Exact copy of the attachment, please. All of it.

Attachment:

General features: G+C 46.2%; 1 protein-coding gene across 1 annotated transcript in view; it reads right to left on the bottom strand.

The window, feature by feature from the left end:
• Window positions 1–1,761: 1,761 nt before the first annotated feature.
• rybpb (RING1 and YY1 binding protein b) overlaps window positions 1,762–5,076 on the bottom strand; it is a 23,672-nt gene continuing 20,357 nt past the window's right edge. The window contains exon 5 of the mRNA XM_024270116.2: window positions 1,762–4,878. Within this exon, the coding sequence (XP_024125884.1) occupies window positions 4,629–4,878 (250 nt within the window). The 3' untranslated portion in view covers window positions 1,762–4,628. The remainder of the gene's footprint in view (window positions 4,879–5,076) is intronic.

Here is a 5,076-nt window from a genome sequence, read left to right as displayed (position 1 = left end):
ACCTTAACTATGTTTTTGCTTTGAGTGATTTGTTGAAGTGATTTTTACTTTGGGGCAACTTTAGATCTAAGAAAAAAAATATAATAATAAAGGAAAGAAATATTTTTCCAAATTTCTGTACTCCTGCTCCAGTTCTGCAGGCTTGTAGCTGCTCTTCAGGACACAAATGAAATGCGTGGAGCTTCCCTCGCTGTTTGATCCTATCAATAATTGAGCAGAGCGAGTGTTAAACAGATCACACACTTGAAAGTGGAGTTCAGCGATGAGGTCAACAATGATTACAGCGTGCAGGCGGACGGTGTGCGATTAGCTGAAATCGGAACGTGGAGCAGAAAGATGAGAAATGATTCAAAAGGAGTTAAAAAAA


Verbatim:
General features: G+C 46.2%; 1 protein-coding gene across 1 annotated transcript in view; it reads right to left on the bottom strand.

The window, feature by feature from the left end:
• Window positions 1–1,761: 1,761 nt before the first annotated feature.
• rybpb (RING1 and YY1 binding protein b) overlaps window positions 1,762–5,076 on the bottom strand; it is a 23,672-nt gene continuing 20,357 nt past the window's right edge. The window contains exon 5 of the mRNA XM_024270116.2: window positions 1,762–4,878. Within this exon, the coding sequence (XP_024125884.1) occupies window positions 4,629–4,878 (250 nt within the window). The 3' untranslated portion in view covers window positions 1,762–4,628. The remainder of the gene's footprint in view (window positions 4,879–5,076) is intronic.

Here is a 5,076-nt window from a genome sequence, read left to right as displayed (position 1 = left end):
ACCTTAACTATGTTTTTGCTTTGAGTGATTTGTTGAAGTGATTTTTACTTTGGGGCAACTTTAGATCTAAGAAAAAAAATATAATAATAAAGGAAAGAAATATTTTTCCAAATTTCTGTACTCCTGCTCCAGTTCTGCAGGCTTGTAGCTGCTCTTCAGGACACAAATGAAATGCGTGGAGCTTCCCTCGCTGTTTGATCCTATCAATAATTGAGCAGAGCGAGTGTTAAACAGATCACACACTTGAAAGTGGAGTTCAGCGATGAGGTCAACAATGATTACAGCGTGCAGGCGGACGGTGTGCGATTAGCTGAAATCGGAACGTGGAGCAGAAAGATGAGAAATGATTCAAAAGGAGTTAAAAAAA